COLUMBIA, S.C. — After months of quiet, another small earthquake has struck near the Elgin area in Kershaw County.
The U.S. Geological Survey says the quake struck around 9:14 Monday night about 3.7 miles east-southeast of Elgin, in an area just east of Interstate 20. It was at a depth of 2.2 miles and had a magnitude of 1.7 on the moment magnitude scale.
That's at a strength that would be hard for many people to feel. The 'did you feel it' map backs that up, with almost no one reporting that they felt the tremor.
Still, it marks the first seismic action for a region that spent a year getting routinely rattled by earthquakes This latest quake was the first recorded in that area since a 1.3 was detected on February 28.
But that's a sharp change from what happened from the end of 2021 through October of 2022. During that time, there were 83 minor quakes detected.
The unusual activity began on December 27,2021 when a 3.3 tremor struck. The largest of the quakes happened on June 29, 2022 when a 3.6 was recorded that afternoon, just hours after a 3.5 took place. The 3.6 quake was the strongest in the state in eight years.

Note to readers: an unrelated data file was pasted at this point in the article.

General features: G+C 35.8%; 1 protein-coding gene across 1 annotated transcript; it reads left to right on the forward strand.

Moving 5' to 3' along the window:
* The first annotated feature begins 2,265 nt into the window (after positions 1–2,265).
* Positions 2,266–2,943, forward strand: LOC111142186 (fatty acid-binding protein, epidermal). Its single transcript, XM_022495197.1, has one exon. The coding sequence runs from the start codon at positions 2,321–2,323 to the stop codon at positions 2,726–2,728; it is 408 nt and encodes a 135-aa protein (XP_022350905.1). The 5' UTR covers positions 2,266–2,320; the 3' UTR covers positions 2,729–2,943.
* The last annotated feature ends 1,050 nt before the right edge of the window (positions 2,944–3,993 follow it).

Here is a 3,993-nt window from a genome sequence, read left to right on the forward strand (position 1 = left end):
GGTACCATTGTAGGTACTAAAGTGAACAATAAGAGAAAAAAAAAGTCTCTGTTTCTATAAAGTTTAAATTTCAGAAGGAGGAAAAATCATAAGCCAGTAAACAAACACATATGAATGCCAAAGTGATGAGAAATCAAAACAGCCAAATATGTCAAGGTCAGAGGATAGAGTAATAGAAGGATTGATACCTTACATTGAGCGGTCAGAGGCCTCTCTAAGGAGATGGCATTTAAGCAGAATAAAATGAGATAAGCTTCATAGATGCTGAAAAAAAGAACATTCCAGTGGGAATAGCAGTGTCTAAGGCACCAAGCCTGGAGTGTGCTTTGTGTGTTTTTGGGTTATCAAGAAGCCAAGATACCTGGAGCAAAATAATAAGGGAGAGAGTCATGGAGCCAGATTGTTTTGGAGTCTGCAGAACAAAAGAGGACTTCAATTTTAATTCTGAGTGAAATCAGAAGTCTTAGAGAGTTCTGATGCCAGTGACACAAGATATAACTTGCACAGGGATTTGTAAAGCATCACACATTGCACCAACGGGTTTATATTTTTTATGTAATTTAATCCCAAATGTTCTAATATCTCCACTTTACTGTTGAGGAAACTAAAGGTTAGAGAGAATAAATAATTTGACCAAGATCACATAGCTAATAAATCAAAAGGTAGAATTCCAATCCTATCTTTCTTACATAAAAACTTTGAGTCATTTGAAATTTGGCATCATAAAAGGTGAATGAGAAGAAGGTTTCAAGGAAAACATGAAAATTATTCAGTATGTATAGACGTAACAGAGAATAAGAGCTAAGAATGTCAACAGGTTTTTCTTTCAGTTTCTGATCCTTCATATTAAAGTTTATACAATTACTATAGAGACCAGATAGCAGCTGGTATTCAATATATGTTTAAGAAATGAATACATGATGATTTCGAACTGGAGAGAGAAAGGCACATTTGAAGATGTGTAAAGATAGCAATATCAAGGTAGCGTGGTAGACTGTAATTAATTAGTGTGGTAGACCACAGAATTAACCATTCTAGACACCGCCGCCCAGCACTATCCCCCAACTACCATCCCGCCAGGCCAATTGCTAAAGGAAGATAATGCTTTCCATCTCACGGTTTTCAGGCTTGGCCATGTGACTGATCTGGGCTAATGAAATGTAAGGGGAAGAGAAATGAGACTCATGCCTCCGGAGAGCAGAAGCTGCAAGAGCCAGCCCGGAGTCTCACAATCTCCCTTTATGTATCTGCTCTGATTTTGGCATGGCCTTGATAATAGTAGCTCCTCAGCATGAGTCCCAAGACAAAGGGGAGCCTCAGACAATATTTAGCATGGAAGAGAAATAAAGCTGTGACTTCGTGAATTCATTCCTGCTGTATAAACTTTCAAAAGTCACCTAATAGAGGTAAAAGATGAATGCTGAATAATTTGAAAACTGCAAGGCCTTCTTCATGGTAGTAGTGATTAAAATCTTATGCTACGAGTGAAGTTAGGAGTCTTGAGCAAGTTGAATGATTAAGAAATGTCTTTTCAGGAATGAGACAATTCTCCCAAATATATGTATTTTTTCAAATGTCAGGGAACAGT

Experts state the quakes were part of a swarm that appears to be the longest in the state's history. What caused the swarm still hasn't been definitively determined, but last year, the South Carolina Department of Natural Resources released a report that suggested the nearby Lake Wateree could be responsible. They believe the initial earthquake may have allowed water from the Wateree River to seep into new cracks that opened from the original December earthquake, which set off additional tremors in the area.
Earthquakes happen throughout the state but mostly occur near the coast. Approximately 70 percent of earthquakes are in the coastal plain, with most happening in the Lowcountry.
Back in 1886, Charleston was hit by a catastrophic earthquake. It had an estimated magnitude of 7.3, and was felt as far away and Cuba and New York. At least 60 people were killed, and thousands of building were damaged.